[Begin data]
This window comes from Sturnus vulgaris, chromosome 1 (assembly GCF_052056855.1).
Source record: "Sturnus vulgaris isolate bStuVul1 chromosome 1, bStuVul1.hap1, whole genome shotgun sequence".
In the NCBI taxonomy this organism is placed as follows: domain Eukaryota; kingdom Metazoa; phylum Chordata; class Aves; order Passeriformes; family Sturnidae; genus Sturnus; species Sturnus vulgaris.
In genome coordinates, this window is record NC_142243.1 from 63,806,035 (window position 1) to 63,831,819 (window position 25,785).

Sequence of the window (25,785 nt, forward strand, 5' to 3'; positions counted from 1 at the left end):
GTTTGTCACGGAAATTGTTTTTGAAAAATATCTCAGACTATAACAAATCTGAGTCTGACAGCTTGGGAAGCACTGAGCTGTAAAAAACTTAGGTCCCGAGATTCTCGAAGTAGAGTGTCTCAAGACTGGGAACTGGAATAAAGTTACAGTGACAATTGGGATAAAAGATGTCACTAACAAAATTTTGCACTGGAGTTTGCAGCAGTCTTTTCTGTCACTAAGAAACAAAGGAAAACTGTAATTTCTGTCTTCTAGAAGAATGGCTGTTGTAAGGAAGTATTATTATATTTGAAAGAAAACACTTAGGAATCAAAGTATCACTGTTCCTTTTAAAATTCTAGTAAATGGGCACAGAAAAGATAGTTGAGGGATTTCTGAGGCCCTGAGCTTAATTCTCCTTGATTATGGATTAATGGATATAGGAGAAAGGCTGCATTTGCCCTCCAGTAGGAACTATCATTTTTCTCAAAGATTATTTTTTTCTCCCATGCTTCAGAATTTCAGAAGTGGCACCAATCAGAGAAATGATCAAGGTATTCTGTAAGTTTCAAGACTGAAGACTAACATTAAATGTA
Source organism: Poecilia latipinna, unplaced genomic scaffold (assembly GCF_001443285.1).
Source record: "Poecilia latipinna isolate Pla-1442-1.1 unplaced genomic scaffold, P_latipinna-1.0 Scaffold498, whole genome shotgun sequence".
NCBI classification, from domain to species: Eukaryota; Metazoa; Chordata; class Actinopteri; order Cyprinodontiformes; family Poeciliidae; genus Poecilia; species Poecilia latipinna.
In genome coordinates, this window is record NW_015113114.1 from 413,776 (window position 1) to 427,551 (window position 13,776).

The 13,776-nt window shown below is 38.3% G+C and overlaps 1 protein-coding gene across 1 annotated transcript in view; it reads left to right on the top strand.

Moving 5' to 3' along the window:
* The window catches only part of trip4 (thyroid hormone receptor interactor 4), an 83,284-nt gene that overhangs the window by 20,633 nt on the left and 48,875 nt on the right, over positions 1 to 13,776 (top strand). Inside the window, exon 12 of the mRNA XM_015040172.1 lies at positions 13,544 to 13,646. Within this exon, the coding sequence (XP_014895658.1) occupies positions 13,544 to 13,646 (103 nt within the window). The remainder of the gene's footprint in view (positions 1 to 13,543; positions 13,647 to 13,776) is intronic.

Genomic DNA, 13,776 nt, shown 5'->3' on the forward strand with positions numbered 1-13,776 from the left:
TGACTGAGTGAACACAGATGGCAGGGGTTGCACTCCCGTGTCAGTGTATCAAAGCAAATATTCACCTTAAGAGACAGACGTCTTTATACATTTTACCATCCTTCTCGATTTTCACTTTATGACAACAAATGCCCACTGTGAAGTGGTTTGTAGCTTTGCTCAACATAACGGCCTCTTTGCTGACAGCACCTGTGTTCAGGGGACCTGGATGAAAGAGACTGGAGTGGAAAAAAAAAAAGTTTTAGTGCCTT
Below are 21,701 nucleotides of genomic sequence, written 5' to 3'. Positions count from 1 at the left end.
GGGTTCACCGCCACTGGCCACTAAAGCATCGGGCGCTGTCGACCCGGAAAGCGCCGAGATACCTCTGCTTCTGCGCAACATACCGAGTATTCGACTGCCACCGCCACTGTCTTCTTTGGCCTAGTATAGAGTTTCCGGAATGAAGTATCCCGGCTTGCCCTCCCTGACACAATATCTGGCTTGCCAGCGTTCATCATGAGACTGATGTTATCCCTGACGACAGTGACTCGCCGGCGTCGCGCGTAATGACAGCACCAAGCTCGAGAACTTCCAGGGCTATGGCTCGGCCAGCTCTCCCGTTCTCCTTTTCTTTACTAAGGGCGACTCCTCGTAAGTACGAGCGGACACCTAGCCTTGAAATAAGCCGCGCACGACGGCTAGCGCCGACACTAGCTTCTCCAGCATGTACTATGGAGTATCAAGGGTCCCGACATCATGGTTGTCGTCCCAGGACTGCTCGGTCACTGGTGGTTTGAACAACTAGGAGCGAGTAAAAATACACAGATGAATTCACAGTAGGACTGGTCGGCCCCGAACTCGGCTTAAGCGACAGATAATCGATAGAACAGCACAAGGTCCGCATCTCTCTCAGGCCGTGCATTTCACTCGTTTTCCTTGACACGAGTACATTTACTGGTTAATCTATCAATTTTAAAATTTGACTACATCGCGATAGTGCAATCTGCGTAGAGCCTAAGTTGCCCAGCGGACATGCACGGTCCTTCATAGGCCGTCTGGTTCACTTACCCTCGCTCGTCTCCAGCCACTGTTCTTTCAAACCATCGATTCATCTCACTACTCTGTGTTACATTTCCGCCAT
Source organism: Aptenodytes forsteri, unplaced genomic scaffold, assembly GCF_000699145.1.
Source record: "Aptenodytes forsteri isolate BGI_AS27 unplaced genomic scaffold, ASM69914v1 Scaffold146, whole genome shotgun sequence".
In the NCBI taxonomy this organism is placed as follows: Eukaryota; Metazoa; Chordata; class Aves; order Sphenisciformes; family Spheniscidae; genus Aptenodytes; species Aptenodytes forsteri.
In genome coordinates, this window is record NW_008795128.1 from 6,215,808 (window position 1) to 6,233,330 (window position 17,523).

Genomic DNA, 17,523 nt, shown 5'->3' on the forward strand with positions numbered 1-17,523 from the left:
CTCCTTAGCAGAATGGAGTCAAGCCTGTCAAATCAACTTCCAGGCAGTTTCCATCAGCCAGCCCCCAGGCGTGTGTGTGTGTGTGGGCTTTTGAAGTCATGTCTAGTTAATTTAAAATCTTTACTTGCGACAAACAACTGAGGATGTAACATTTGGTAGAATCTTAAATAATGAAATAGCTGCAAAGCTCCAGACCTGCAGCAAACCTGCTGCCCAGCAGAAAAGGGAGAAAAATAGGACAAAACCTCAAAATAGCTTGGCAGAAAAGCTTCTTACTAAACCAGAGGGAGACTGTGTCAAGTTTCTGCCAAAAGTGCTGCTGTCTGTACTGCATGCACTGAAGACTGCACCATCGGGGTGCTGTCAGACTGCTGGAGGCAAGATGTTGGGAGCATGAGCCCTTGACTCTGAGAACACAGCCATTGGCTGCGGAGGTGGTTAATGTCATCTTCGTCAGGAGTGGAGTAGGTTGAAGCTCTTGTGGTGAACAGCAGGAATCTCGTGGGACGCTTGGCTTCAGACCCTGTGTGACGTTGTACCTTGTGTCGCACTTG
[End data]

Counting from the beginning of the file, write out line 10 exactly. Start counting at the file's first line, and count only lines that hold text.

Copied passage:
In genome coordinates, this window is record NW_015113114.1 from 413,776 (window position 1) to 427,551 (window position 13,776).